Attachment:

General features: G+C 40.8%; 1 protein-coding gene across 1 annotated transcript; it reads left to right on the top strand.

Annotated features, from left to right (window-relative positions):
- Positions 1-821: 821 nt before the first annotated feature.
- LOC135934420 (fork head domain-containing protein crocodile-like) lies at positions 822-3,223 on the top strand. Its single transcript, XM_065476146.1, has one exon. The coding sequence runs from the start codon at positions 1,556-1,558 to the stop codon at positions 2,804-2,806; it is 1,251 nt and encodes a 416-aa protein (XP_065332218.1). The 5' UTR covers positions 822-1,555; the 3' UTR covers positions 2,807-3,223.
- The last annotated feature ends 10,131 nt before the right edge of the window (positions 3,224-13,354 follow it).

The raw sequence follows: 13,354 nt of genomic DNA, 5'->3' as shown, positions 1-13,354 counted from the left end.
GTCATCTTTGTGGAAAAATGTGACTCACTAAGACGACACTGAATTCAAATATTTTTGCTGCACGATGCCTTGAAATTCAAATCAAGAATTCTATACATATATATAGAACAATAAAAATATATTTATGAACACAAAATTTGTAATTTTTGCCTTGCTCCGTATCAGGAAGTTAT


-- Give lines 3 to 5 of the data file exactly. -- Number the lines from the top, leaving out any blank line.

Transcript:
- Positions 1-821: 821 nt before the first annotated feature.
- LOC135934420 (fork head domain-containing protein crocodile-like) lies at positions 822-3,223 on the top strand. Its single transcript, XM_065476146.1, has one exon. The coding sequence runs from the start codon at positions 1,556-1,558 to the stop codon at positions 2,804-2,806; it is 1,251 nt and encodes a 416-aa protein (XP_065332218.1). The 5' UTR covers positions 822-1,555; the 3' UTR covers positions 2,807-3,223.
- The last annotated feature ends 10,131 nt before the right edge of the window (positions 3,224-13,354 follow it).